Browns owner Jimmy Haslam‘s Pilot Flying J company is being investigated by the government for a scheme involving diesel fuel rebate fraud.
Many have expressed concerns that Haslam’s legal issues will impact his ability to continue to own the team. Haslam has taken a “regretful and apologetic” stance in his talks with NFL commissioner Roger Goodell.
When the NFL owners meet this week in Boston Haslam’s legal problems are expected to be addressed.
Don Banks of Sports Illustrated reports the NFL has said it would not ask Haslem to step aside while the investigation continues, but Haslem is believed to have three or four family members with a stake in the team’s ownership, and could deal with a suspension or a recusal by temporarily transferring the team to either one of his two grown daughters, or perhaps even his 82-year-old father, Jim Haslam, the founder and patriarch of the family business and a still very-active former University of Tennessee football player and member of the school’s 1951 national championship team.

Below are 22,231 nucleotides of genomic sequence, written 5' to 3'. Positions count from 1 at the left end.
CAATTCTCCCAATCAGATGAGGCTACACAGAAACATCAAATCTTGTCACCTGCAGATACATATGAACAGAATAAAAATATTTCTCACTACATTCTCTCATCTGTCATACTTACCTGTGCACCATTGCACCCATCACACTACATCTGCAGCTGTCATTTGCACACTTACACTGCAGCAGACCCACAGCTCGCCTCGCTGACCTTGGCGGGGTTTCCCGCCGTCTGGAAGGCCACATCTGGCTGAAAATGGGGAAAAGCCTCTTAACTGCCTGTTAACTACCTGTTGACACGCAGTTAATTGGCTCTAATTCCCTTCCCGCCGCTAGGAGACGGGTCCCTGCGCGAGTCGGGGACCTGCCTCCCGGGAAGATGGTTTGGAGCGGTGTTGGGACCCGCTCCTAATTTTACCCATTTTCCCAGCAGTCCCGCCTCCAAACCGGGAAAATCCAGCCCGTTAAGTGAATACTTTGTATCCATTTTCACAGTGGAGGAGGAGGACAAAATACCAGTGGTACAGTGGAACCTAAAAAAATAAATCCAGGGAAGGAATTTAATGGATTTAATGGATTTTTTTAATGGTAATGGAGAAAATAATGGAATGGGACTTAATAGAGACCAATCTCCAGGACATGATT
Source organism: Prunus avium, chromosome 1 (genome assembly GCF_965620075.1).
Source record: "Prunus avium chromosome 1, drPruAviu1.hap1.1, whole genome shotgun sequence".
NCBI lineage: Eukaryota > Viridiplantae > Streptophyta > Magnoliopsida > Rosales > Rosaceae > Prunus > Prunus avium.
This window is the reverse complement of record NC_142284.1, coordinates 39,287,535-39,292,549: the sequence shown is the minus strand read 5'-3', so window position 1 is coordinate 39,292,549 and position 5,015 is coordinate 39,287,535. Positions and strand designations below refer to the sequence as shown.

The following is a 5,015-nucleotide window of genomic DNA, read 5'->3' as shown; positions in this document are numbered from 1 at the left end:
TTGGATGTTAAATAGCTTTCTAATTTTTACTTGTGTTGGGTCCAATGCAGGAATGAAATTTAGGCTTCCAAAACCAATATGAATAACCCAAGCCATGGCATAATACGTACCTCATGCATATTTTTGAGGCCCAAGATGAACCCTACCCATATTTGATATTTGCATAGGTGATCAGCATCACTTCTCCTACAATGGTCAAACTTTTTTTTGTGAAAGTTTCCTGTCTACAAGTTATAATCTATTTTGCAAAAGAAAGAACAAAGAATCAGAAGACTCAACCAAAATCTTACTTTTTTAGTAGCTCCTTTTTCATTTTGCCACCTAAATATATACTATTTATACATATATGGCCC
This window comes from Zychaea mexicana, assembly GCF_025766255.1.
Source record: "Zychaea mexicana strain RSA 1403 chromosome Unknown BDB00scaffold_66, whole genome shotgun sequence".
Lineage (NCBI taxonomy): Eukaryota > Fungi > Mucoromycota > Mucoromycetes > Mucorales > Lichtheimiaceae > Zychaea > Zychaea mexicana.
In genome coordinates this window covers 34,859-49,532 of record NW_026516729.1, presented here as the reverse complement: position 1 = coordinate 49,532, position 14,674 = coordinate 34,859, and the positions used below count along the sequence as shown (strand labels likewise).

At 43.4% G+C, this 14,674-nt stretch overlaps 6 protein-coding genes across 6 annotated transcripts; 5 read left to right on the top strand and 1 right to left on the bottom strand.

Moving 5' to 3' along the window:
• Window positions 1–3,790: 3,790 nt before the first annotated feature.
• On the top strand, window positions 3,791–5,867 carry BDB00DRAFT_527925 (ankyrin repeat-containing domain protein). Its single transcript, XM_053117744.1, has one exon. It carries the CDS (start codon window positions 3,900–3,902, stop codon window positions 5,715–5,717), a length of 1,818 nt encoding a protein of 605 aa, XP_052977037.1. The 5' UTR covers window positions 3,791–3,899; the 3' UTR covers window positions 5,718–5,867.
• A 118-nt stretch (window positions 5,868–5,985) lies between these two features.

The NFL is also not ready to lump Haslam’s legal plight in with that of a former NFL owner, ex-49ers owner Eddie DeBartolo Jr., who pled guilty to a federal felony charge of bribing former Louisiana governor, Edwin Edwards in 1998, receiving two years of probation, a $1 million fine and a year’s suspension from then-NFL commissioner Paul Tagliabue.
The key distinction in how the NFL views the two cases at this point is this, league sources say: DeBartolo was involved in an individual criminal matter, as opposed to being found responsible for a corporate act of illegality, as Haslam would seem to face.
DeBartolo admitted to his role in the bribery, and even voluntarily recused himself from control of the 49ers in December 1997, just before being indicted by a federal grand jury. Haslam has repeatedly proclaimed his innocence and maintains the rebate fraud was the act of a small group of rogue employees who bent the rules for their own financial gain.
He has promised to make restitution with interest to companies who have been cheated, and to put in place a chief compliance officer to restructure and oversee the company’s rebate program.
But for now, at least according to league and team sources, the idea of Haslam having to change his long-term status in team ownership in reaction to the fraud case seems unlikely.